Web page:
• Green Caboose says:

        I’m not saying he was a bad coach – I’m saying that his results were not a dream track record. There is a massive gap between being a bad coach and being a dream coach.

        When my team hires a new coach I can tell you I’m NOT dreaming of 5 conference finals and one Super Bowl appearance over 14 years. I’m also – sorry Bud Grant and Marv Levy – not dreaming of 4 Super Bowl losses. Grant and Levy were terrific coaches to be sure – both very deservedly in the Hall of Fame. But not what the goal was.

    • jeer9 says:

      I particularly admired McDaniel’s game plan against Arizona earlier this year. 46 passes against the 5th best passing defense in the league and only 28 rushes against the 5th worst rushing defense. Good stuff. I love the empty backfield formation on 1st and 2nd down because … Brady, okay? Who needs to fool anyone? (Even with his ineptitude, the Pats still finished 1st in points and yards; unfortunately, defense wins SBs and this year’s crew does not look much improved enough.)

      • Green Caboose says:

        One habit I noticed Brady or Belichek broke MickyD of right away was running on 85% of first downs until the team is down by two TDs. At Denver we called Knowshon Moreno NoYards Moreno because the number of 1st-and-10 plays that resulted in -1 to 2 yards gained. Orton was consistently forced into 2nd and 3rd and longs by this so-called strategy. This in particular made MickyD’s Bronocos poor in the red zone as he would insist on running his relatively light weight back in running formations against run-stacked defenses.

        In St Louis the few games I saw (as the Rams were so bad they weren’t on TV much) with MickyD they were doing exactly the same things. Unfortunately, he seemed to have gotten Mike McCoy to buy into that. When McCoy stayed on as OC under Fox he also was utterly predictable on first down – both with Orton and Tebow. Remember, the reason Pittsburgh’s defense was so vulnerable on that 80 yd TD in OT was that all but one first down to that point had been a run, and almost always to McGahee. It seems that Manning broke McCoy of that habit sometime around the 6th game this year.

        • Cody says:

          Lets be fair – do you really ever want Orton or Tebow passing the ball?

          I would be doing the mental math… ask them to pass on 1st down, 10% chance of interception!

          Anyways, I do agree McDaniels appears to be a bad coach. There is nothing wrong with consistently running on first down though, to set up a stunning play action pass. This is literally what Peyton Manning does every game. It helps when you can be counted on to pick up the first down on 2nd or 3rd and 10…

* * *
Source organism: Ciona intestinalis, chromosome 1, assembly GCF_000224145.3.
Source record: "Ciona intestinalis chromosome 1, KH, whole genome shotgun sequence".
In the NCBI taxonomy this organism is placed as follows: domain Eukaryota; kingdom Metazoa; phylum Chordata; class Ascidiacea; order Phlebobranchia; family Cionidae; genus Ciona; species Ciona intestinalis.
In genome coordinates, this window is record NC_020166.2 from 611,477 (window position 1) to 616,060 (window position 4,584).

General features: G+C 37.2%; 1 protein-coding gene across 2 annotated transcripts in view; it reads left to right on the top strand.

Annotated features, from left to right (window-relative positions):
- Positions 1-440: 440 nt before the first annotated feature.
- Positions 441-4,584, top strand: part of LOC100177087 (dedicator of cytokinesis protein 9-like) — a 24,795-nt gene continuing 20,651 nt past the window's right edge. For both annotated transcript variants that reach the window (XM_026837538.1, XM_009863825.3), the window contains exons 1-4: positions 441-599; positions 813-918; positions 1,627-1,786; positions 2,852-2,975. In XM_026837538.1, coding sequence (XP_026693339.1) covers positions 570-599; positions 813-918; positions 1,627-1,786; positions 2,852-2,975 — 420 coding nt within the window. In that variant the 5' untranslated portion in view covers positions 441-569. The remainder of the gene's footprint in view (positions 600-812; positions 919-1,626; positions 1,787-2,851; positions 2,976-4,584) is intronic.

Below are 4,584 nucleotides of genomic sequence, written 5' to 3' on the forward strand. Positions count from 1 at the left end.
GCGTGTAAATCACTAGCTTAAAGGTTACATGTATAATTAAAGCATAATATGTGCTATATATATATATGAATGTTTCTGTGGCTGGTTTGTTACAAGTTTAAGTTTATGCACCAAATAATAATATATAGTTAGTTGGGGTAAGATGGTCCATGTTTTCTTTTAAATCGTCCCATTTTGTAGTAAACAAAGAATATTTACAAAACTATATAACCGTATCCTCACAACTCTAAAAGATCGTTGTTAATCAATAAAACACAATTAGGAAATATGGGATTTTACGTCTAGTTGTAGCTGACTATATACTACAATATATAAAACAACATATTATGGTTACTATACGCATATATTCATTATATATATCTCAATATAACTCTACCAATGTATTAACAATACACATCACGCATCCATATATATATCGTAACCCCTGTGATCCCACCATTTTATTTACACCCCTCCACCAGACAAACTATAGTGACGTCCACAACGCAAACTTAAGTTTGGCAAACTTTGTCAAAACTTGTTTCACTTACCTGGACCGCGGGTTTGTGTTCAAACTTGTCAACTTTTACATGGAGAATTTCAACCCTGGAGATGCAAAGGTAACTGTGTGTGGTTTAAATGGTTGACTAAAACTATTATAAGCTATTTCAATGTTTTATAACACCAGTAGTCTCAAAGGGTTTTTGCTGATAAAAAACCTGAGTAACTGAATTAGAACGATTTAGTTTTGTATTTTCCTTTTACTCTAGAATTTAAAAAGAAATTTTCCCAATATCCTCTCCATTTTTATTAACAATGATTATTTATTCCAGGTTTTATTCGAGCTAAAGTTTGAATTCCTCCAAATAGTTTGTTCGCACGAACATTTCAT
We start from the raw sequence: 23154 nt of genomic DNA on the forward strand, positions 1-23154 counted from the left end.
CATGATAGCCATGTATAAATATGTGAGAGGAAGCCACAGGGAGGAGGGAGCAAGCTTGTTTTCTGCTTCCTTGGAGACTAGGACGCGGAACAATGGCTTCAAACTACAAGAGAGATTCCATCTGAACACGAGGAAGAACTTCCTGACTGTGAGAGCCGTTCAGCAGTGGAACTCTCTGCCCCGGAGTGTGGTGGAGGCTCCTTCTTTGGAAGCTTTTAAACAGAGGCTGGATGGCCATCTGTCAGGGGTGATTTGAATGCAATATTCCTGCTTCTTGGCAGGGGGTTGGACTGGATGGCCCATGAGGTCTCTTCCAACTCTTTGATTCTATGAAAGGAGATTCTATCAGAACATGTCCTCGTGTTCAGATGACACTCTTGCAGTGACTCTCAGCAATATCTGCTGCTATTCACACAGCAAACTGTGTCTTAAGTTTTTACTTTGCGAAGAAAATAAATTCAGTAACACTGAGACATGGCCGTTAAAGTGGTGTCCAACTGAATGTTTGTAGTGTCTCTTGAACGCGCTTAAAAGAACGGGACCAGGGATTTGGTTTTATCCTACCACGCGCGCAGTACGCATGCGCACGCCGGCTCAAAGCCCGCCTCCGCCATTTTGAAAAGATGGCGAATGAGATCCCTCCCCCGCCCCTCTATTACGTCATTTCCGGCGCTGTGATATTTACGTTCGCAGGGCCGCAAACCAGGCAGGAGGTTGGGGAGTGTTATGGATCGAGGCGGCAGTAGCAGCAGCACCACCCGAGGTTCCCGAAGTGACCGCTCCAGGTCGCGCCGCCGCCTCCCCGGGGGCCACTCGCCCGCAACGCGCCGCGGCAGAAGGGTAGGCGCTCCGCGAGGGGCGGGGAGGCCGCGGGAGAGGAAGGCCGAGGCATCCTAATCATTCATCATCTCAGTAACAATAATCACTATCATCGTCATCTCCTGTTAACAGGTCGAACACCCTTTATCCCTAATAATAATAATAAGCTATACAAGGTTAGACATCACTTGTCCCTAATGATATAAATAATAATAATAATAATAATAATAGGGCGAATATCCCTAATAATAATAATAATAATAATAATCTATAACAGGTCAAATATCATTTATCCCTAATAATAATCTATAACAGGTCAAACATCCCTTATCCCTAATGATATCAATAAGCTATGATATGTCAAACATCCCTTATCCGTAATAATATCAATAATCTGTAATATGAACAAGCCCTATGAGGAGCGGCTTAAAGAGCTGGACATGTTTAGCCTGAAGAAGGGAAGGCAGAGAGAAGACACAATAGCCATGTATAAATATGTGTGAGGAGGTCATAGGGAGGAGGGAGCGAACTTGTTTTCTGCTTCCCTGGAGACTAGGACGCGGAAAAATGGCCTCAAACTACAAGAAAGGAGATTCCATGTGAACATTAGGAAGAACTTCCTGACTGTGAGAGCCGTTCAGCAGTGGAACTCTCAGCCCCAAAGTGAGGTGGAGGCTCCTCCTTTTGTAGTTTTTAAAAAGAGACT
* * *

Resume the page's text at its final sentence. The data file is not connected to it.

• Jay B. says:

        Even with his ineptitude, the Pats still finished 1st in points and yards; unfortunately, defense wins SBs and this year’s crew does not look much improved enough.

        Oy. Christ, don’t Boston sports fans (and I’m part of the tribe) every stop whining? First, the defense isn’t the reason the lost the Super Bowl last year — the offense repeatedly couldn’t convert and only scored 17 points. And this year the defense looks WAAAAYYY better. They improved immensely over the course of the year. Here, check out the box on this page. And I love the old “and despite the fact the coaching sucks they were one of the best offenses in the history of the NFL” cries.

        They lost a stupid game to the Cardinals when the PK shanked a 42-yarder. They passed more because they were behind. Every game they lost they could have won with a single play being different. They are stacked. They might not win, but they are well positioned to do so, and have a good, turnover-making defense.

        • Green Caboose says:

          As a Broncos fan I have to agree. New England is the only team that scares us. It’s also the only team this year to beat us by more than one score.

          It’s still amazing how well Belichek’s defense played last year with literally players coming off the street to start in the playoffs. It appears that he’s that rare Defensive-Coordinator-turned-Head-Coach who doesn’t hamstring his offense with goals like “ground and pound” but instead has his offense doing all the things that he knows are hardest for defenses to defend. And furthermore, he’s focused the drafting and talent acquisition on the offensive side because he can compensate on the defensive side with scheme and coaching.